During my research for the "field uniforms" of the British Army 1815 I came across a note the acknowledged researcher Rev. Sumner left in his notes / sketches, now in possession of the ASKB.
He wrote in the section covering the Foot Guards: "Many men of the Foot Guards at Waterloo fought in their Surrey Militia jackets (Cotton, "Voice from Waterloo", page 10).
The mentioned text of Edward Cotton in his memoirs is written on page 7 of 1854 edition (can be downloaded via google) - he states that "a large proportion of the British troops was composed of weak second and third battalions, made up of militia and recruits, who had never been under fire*..." - the footnote says "* The 3d guards and 42nd Highlanders had near eight hundred militia-men in their ranks. The guards actually fought in their Surrey militia jackets."
Of course I checked several other sources - e.g. the three-part study of Bryan Fosten published in the series "Soldiers of the Napoleonic Wars" of Almark in the 70/80s.
Bob Burnham and Ron McGuigan give in their exceptional study about the British Foot Guards at Waterloo some strength numbers for the four battalions present in the Netherlands - with the addition of reinforcements; for the period of March to June 1815, the following numbers can be derived as "new" soldiers to the guards battalions:
2nd bat. / 1st Guards: 79 men
3rd. bat. / 1st Guards: 35 men
2nd bat. / Coldstream Guards: 264 men (!)
2nd bat. / 3rd Guards: 274 men (!)
So particularly the Coldstream and the 3rd guards got lots of reinforcements, most of them in April/May 1815.
Now the very interesting question: do you have any more hints except the quote from Edward Cotton that the foot guards (particularly 2nd and 3rd Guards) had a significant number of soldiers fighting at Waterloo in their (Surrey?) militia jackets?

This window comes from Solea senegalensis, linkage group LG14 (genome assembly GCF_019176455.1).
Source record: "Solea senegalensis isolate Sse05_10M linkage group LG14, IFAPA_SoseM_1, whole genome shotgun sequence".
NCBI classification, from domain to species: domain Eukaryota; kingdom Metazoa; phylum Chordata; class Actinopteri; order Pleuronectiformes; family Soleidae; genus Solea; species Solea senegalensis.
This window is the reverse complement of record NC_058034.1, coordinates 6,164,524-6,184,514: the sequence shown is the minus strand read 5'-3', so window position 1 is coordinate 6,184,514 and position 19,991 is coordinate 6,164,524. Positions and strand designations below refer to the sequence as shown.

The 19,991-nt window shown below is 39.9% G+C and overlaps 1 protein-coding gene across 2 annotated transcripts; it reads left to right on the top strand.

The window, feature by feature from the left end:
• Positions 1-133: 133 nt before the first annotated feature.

This would give figure dioramas surely a nice additional note 😀
Greetings from Berlin
Thank you all for your comments - indeed the coats of the Surrey Militia is quite similar to the Guards uniform due to the royal blue facings - and the prescribed pairs of buttons/laces would make it difficult for witnesses to differ them from at least the Coldstream Guards - but for the 3rd (Scots) Guards it seems to be more difficult.
I appreciate David's opinion about the regiment's tailors to change the laces and buttons - but did they have the time AND the material to do this in time for the reinforcements reaching the Netherlands especially in May 1815. I also think that only one source is quite "dangerous" to take it as proven, but perhaps Cotton got in contact to soldiers of the Guards and they told him about this feature - at least we don't know and I fear the only answer may be by consulting the archives of the Guard's regiments.
@Andrew: good point and yes, if they came from their barracks onto the Netherlands they would have had their guard's coats - unfortunately the numbers given by Bob and Ron in their book don't differentiate between the provenance of the troops.
Greetings from Berlin
Worth noting with respect to the numbers that the 2nd battalions of the three Guards regiments had initially deployed to the continent understrength in December 1813 (2/Coldstream and 2/3FG especially so), leaving some companies of each battalion behind in London, and were slowly brought up to strength thereafter. It is therefore not a given that men joining the battalions on active service were all new to the regiment.
In case there exist comments that part of the Guards did wear militia jackets - seemingly the observer must have recognized them as such and not as the usual Guards jacket - so - in my view they did wear such and there weren't transformed into Guards jackets by new lace and buttons.
The Royal Surrey Militia are show. With blue facings, so just button and lace would need changing
An interesting thought, but the designs were broadly similar, with the exception usually of facings, lace and buttons. Being household troops, Guards had dark blue (more like black in reality) facings, as would any ‘Royal Militia’. Changing buttons or lace is an easy proposition. Regimental tailors would be able to do that swiftly and easily, and as the Army had some time in Belgium it is inconceivable to me that units as punctilious about dress as the Guards would not have done so. Despite what some novels and TV shows have allowed us to believe, swanning around in the ‘wrong’ uniform was not as easy as that. So they could well have fought in their militia jackets as Cotton said, but with appointments to make them look functionally identical. I still wouldn’t rule out Waterloo Uncovered digging up the odd Militia button though. After all, in the British Army uniform is a noun, not necessarily a adjective.